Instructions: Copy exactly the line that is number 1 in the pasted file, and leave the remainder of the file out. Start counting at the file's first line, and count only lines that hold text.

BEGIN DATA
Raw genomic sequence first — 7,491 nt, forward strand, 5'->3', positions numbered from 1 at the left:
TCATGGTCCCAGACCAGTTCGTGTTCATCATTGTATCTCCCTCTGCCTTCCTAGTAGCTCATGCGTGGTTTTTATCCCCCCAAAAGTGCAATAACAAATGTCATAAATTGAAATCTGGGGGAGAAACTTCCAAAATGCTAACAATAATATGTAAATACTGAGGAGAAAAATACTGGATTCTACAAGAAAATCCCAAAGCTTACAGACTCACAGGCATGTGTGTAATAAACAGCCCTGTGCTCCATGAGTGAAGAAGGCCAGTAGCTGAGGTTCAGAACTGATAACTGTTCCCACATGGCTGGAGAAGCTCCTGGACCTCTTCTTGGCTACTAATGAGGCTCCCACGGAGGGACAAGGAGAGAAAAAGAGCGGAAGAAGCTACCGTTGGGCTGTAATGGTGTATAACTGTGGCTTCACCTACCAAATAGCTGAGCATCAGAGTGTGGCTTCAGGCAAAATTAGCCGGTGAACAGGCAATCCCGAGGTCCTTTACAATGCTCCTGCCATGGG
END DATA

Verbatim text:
Raw genomic sequence first — 7,491 nt, forward strand, 5'->3', positions numbered from 1 at the left: